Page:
This thread is definitely going to become my new best friend...
So now I have yet two other questions. I listen to OO sermons from OrthodoxSermons.org (found the podcast on iTunes) and today I listened to two on eschatology and Hell.
I believe in the eschatological doctrine of preterism, which is the belief that the parts of Revelation leading up the 1000 year reign took place within the apostles' lifetimes (Matthew 24:34 used as support for this). Now I know that this isn't believed by everyone and there is liberty for many views, as long as you hold to amillennialism and the future general Resurrection. The priest giving the sermon, however, mentioned something about the rapture taking place after the thousand year reign (assuming I understood him right, which I could have). It was my impression that the rapture was invented by an Anglican clergyman in the 1800s. Is this a popular teaching for the OO? As a preterist I reject the rapture.
Well I cannot speak for what this priest has said (maybe you'd like to PM me the link so I can verify, clarify, or rectify, accordingly), but the general position of the Church is amillenial, and any talk of a "rapture" is generally not to be understood in terms that would contradict amillennialism.
In his Commentary on the Book of Revelations, Fr. T. Malaty allows for two interpretations of the thousand years alluded to in Rev. 20:1-3:1) That the Church, in her struggle on earth, lives in the day of the Lord, or “the Sabbath,” which was initiated from the moment of the Resurrection of the Lord, and which will never end. For the Lord, a day is as a thousand years; therefore his time was calculated to be a thousand years!
2) That it points to the period after the crucifixion/resurrection, for a 'thousand' indicates the completeness of time and its perfection.
His Grace Bishop Youssef supports this anti-literal approach:The thousand years is not literal but it is the period we are living now, which started on the Lord's entry into "The strong man's house and plundered his goods, after binding him" (Mk 3:27). He always grants His children to strive and overcome Satan. In the New Testament, we find many quotations (Jn 12:31; Col 2:14,15) that reassure us, not that Satan's behavior is tied down, but that his authority is confined. Therefore, he cannot have dominion over man as long as man gives him no place into his heart. The writings of the early Church Fathers give the believers hope and courage to fight Satan without fear or trouble. Thus the believer is reassured that, with the cross of the Lord, he will tie Satan down and destroy him. "Behold, I give you the authority to trample on serpents and scorpions, and over all the power of the enemy, and nothing shall by any means hurt you" (Lk 10:19).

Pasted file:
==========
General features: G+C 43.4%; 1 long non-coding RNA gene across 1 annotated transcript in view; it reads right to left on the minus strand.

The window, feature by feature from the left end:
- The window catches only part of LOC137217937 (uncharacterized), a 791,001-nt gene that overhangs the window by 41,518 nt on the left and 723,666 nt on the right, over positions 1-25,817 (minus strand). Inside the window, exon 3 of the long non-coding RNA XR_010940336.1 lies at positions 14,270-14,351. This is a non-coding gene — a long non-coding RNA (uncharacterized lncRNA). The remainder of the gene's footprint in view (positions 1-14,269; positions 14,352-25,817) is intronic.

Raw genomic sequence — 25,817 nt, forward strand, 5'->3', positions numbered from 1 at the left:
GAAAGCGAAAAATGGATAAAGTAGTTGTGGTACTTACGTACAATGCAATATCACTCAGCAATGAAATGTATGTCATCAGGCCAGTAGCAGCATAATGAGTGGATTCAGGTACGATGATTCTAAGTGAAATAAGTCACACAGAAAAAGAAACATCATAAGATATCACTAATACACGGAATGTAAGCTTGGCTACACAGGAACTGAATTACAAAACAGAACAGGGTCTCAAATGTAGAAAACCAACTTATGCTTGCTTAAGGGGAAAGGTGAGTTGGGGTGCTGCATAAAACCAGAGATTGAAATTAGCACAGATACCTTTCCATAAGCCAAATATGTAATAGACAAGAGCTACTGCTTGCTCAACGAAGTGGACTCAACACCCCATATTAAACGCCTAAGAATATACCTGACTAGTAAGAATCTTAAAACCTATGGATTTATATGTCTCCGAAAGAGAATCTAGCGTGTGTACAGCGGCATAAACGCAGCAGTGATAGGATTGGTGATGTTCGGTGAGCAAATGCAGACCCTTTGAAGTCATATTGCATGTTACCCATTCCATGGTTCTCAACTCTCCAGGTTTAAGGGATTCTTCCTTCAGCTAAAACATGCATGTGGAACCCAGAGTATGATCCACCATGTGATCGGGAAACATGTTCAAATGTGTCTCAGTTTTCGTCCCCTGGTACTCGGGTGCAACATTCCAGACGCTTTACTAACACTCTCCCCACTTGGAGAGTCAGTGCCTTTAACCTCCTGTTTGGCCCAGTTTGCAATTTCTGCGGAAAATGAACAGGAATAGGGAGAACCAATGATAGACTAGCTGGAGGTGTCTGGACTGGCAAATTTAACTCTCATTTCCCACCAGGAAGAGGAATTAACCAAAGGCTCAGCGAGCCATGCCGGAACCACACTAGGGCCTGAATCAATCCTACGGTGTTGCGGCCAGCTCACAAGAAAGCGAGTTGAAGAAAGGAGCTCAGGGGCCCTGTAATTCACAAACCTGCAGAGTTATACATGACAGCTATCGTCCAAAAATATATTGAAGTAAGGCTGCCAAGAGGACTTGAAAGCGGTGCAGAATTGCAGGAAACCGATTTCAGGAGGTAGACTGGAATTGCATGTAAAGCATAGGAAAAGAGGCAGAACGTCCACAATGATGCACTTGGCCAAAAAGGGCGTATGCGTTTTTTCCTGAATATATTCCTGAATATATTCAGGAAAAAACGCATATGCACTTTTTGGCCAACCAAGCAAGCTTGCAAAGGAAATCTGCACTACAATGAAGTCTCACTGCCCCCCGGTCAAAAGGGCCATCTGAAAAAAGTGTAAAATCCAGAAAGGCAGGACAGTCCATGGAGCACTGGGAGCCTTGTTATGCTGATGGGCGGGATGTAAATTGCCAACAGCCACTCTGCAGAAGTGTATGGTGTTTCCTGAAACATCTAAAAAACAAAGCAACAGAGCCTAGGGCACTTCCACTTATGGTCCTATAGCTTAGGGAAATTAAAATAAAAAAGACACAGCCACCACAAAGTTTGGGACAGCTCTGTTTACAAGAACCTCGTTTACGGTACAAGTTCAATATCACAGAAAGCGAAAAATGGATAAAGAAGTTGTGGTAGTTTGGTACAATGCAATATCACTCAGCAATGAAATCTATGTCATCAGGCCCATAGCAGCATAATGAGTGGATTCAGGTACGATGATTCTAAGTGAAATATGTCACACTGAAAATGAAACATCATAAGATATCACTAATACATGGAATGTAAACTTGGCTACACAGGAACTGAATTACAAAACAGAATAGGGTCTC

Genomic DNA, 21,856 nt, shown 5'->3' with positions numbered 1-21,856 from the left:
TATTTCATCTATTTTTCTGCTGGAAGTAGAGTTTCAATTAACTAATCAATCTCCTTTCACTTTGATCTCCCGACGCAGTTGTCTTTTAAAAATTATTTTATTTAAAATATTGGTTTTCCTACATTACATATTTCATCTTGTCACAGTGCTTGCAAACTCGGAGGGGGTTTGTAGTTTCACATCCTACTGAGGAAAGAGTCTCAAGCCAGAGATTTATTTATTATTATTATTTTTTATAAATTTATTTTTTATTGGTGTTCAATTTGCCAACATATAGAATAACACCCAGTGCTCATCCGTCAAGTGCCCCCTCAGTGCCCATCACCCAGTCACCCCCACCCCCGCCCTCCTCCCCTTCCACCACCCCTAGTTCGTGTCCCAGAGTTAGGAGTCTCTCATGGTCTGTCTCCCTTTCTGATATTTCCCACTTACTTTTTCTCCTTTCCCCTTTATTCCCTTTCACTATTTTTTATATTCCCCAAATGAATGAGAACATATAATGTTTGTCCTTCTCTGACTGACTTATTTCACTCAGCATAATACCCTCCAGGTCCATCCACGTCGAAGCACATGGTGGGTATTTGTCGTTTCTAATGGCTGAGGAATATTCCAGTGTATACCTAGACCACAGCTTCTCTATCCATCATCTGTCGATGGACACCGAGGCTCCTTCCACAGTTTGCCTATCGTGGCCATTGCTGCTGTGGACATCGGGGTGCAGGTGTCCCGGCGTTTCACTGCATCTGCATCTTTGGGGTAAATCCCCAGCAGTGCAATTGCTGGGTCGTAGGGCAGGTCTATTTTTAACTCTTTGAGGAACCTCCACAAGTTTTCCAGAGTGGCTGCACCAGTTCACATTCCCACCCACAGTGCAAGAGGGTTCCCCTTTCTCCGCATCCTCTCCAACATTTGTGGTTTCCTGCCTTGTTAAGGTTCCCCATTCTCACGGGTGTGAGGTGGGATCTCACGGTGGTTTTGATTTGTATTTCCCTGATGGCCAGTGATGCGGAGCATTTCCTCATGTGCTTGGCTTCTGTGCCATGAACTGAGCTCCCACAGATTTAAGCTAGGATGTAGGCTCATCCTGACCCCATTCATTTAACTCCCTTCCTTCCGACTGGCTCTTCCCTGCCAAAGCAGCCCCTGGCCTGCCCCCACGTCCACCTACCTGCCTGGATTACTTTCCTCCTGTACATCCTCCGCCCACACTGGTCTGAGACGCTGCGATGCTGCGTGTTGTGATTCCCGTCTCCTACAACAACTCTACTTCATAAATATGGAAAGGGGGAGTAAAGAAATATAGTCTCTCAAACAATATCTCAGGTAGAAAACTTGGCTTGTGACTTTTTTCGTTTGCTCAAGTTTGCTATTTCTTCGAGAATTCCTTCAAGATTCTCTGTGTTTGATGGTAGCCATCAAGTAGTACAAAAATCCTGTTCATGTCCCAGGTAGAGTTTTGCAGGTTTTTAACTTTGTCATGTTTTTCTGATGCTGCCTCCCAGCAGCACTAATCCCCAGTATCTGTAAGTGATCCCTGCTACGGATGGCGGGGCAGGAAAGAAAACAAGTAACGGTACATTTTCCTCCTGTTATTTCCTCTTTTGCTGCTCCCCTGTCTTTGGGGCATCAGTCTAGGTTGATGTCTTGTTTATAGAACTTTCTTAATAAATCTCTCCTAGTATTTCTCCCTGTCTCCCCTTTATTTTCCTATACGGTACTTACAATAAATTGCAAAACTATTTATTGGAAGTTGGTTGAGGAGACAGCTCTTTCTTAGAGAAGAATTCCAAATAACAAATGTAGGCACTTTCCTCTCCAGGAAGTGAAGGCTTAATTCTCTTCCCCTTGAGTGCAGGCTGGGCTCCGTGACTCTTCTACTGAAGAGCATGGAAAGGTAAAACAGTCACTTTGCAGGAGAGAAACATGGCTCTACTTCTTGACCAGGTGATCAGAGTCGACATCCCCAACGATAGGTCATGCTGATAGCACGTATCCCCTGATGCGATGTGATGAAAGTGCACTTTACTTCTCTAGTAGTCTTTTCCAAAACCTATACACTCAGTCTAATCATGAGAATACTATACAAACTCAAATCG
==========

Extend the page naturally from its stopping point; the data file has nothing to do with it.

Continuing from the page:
As far as the terms rapture etc. are concerned, His Grace gives concise Orthodox definitions of each:Rapture: The gathering of all generations from all nations in the presence of our Lord Jesus Christ when He comes again to judge them.
Second Coming: At the end of the ages, the Lord Jesus Christ will come again to judge the living and the dead. Following the judgment a new Heaven and a new earth will replace the old earth, which has been desecrated by sin. As Coptic Orthodox we also believe that the Lord Jesus Christ is already present through the Church. Christians enter into the Kingdom through their participation in the sacramental life of the Church while waiting for the coming of the Lord.
Tribulation: The scriptures plainly tell us that much trouble and violence will engulf the entire world before the Second Coming of the Lord Jesus Christ.
Also, on Hell (and I know I didn't misunderstand this at all): the priest said that Hell is not just spiritual anguish and shame, but that there is literally a worm consuming your flesh for all eternity. Hell is literally a physical torture chamber. I was under the impression that the OO believed, along with us EO, that Hell is still in the presence of God but His love is like a fire that is bliss to those who believe and torture to those who haven't repented, and they run away in their shame to self-inflicted isolation from Him.
Again, I would need to hear this priest's sermon to comment specifically on his own individual remarks. As far as the general position of the Church is concerned, Heaven and Hell affect one's entire person. Orthodox anthropology indicates that the complete person of man resides not in the soul alone, nor the body alone, but the union of the soul and the body (hence, our souls will be re-united with our bodies which will be raised at the General Resurrection). Heaven and Hell thus affect us bodily and soul-ly. Heaven and Hell themselves, however, are not literal physical places, and Biblical expressions pertaining to the experiences they give rise to are not to be taken literally, as per the express teachings of St. Bar Hebraeus. As it states in The Penitential Prayers for Noon
of the 9th Hour Monday Prayer of the Syrian Orthodox Church, "the fire rises from one's self and returns to one's self."